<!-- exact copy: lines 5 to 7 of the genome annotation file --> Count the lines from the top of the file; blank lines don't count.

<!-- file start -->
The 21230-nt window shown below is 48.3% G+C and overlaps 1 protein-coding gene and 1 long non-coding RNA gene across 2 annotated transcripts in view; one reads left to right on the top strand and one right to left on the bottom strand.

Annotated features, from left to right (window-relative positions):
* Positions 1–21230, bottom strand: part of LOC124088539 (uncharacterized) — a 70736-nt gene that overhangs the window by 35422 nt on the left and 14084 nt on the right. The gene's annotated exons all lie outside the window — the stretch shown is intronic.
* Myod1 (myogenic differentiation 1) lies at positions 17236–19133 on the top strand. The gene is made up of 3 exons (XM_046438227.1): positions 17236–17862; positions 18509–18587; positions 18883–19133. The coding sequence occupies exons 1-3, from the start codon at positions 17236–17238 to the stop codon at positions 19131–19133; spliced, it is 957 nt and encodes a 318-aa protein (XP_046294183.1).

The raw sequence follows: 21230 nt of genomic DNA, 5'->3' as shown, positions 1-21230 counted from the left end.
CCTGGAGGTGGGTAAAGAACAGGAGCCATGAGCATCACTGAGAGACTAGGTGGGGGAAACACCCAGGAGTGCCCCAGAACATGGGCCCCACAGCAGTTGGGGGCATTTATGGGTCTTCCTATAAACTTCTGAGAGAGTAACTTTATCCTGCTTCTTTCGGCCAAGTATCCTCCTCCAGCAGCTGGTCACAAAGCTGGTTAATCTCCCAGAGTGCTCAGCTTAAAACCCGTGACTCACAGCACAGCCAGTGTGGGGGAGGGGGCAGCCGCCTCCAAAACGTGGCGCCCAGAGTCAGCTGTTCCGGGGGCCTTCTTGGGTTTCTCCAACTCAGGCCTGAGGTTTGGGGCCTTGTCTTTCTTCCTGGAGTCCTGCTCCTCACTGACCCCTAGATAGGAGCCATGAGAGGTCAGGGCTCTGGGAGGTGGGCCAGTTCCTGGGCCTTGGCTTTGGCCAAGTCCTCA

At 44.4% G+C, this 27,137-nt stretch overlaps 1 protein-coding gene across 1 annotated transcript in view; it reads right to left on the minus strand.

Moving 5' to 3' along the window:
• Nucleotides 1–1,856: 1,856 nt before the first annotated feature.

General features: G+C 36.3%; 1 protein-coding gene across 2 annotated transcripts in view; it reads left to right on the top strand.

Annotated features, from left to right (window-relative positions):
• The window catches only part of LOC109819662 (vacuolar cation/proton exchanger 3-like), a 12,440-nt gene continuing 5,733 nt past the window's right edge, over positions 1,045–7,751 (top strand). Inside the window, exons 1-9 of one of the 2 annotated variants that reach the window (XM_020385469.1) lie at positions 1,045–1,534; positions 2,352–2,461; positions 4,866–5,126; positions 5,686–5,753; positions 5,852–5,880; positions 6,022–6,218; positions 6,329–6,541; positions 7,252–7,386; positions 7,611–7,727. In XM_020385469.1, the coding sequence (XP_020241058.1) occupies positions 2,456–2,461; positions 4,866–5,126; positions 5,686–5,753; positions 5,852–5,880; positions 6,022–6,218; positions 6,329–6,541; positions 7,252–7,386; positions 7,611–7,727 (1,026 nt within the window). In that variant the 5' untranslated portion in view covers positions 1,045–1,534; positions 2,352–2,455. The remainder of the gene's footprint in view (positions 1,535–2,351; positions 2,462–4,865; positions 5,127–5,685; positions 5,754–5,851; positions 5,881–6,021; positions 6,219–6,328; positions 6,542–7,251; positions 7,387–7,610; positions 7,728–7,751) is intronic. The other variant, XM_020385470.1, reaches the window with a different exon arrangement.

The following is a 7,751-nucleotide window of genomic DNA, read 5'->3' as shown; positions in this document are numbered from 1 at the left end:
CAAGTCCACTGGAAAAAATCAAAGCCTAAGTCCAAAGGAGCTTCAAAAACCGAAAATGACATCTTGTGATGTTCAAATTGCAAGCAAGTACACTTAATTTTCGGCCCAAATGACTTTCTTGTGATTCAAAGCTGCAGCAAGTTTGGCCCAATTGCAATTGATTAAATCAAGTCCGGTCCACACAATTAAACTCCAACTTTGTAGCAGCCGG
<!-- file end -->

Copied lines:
The raw sequence follows: 21230 nt of genomic DNA, 5'->3' as shown, positions 1-21230 counted from the left end.
CCTGGAGGTGGGTAAAGAACAGGAGCCATGAGCATCACTGAGAGACTAGGTGGGGGAAACACCCAGGAGTGCCCCAGAACATGGGCCCCACAGCAGTTGGGGGCATTTATGGGTCTTCCTATAAACTTCTGAGAGAGTAACTTTATCCTGCTTCTTTCGGCCAAGTATCCTCCTCCAGCAGCTGGTCACAAAGCTGGTTAATCTCCCAGAGTGCTCAGCTTAAAACCCGTGACTCACAGCACAGCCAGTGTGGGGGAGGGGGCAGCCGCCTCCAAAACGTGGCGCCCAGAGTCAGCTGTTCCGGGGGCCTTCTTGGGTTTCTCCAACTCAGGCCTGAGGTTTGGGGCCTTGTCTTTCTTCCTGGAGTCCTGCTCCTCACTGACCCCTAGATAGGAGCCATGAGAGGTCAGGGCTCTGGGAGGTGGGCCAGTTCCTGGGCCTTGGCTTTGGCCAAGTCCTCA

At 44.4% G+C, this 27,137-nt stretch overlaps 1 protein-coding gene across 1 annotated transcript in view; it reads right to left on the minus strand.